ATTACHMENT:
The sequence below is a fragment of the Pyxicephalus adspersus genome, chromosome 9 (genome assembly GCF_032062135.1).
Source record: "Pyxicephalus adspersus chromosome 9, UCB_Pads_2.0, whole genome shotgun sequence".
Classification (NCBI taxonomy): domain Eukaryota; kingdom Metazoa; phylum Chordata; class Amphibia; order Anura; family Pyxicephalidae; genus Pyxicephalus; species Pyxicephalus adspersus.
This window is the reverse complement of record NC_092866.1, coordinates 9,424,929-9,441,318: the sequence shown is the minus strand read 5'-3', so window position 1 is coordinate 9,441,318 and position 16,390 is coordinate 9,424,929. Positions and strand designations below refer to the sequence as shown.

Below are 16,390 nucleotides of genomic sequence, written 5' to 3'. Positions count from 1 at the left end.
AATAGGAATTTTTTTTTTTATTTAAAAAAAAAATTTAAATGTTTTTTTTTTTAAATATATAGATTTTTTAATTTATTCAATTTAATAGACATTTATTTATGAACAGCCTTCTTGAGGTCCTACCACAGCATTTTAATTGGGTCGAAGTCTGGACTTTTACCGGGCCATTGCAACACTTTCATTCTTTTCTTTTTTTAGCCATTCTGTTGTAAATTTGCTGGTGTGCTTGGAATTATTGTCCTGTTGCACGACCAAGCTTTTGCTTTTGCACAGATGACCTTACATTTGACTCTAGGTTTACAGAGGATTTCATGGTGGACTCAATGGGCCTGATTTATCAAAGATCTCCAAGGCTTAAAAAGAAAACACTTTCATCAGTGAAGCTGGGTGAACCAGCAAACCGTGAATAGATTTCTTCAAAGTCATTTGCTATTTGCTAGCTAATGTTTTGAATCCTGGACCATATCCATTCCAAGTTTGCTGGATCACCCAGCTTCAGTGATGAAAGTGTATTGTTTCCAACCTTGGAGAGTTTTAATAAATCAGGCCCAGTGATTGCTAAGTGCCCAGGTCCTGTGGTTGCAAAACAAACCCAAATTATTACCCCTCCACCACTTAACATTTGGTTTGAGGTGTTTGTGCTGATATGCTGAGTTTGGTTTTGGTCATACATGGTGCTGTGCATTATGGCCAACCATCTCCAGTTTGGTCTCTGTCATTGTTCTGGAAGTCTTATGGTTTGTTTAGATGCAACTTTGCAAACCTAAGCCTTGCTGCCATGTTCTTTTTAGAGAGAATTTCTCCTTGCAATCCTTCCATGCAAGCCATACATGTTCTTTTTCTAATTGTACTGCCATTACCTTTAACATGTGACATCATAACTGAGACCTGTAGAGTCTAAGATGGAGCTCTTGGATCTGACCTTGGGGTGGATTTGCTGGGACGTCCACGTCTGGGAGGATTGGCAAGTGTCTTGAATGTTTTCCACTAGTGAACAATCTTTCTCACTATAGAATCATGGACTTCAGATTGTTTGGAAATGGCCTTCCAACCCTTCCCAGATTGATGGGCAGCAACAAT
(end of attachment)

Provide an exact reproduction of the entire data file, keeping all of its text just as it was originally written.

The sequence below is a fragment of the Pyxicephalus adspersus genome, chromosome 9 (genome assembly GCF_032062135.1).
Source record: "Pyxicephalus adspersus chromosome 9, UCB_Pads_2.0, whole genome shotgun sequence".
Classification (NCBI taxonomy): domain Eukaryota; kingdom Metazoa; phylum Chordata; class Amphibia; order Anura; family Pyxicephalidae; genus Pyxicephalus; species Pyxicephalus adspersus.
This window is the reverse complement of record NC_092866.1, coordinates 9,424,929-9,441,318: the sequence shown is the minus strand read 5'-3', so window position 1 is coordinate 9,441,318 and position 16,390 is coordinate 9,424,929. Positions and strand designations below refer to the sequence as shown.

Below are 16,390 nucleotides of genomic sequence, written 5' to 3'. Positions count from 1 at the left end.
AATAGGAATTTTTTTTTTTATTTAAAAAAAAAATTTAAATGTTTTTTTTTTTAAATATATAGATTTTTTAATTTATTCAATTTAATAGACATTTATTTATGAACAGCCTTCTTGAGGTCCTACCACAGCATTTTAATTGGGTCGAAGTCTGGACTTTTACCGGGCCATTGCAACACTTTCATTCTTTTCTTTTTTTAGCCATTCTGTTGTAAATTTGCTGGTGTGCTTGGAATTATTGTCCTGTTGCACGACCAAGCTTTTGCTTTTGCACAGATGACCTTACATTTGACTCTAGGTTTACAGAGGATTTCATGGTGGACTCAATGGGCCTGATTTATCAAAGATCTCCAAGGCTTAAAAAGAAAACACTTTCATCAGTGAAGCTGGGTGAACCAGCAAACCGTGAATAGATTTCTTCAAAGTCATTTGCTATTTGCTAGCTAATGTTTTGAATCCTGGACCATATCCATTCCAAGTTTGCTGGATCACCCAGCTTCAGTGATGAAAGTGTATTGTTTCCAACCTTGGAGAGTTTTAATAAATCAGGCCCAGTGATTGCTAAGTGCCCAGGTCCTGTGGTTGCAAAACAAACCCAAATTATTACCCCTCCACCACTTAACATTTGGTTTGAGGTGTTTGTGCTGATATGCTGAGTTTGGTTTTGGTCATACATGGTGCTGTGCATTATGGCCAACCATCTCCAGTTTGGTCTCTGTCATTGTTCTGGAAGTCTTATGGTTTGTTTAGATGCAACTTTGCAAACCTAAGCCTTGCTGCCATGTTCTTTTTAGAGAGAATTTCTCCTTGCAATCCTTCCATGCAAGCCATACATGTTCTTTTTCTAATTGTACTGCCATTACCTTTAACATGTGACATCATAACTGAGACCTGTAGAGTCTAAGATGGAGCTCTTGGATCTGACCTTGGGGTGGATTTGCTGGGACGTCCACGTCTGGGAGGATTGGCAAGTGTCTTGAATGTTTTCCACTAGTGAACAATCTTTCTCACTATAGAATCATGGACTTCAGATTGTTTGGAAATGGCCTTCCAACCCTTCCCAGATTGATGGGCAGCAACAAT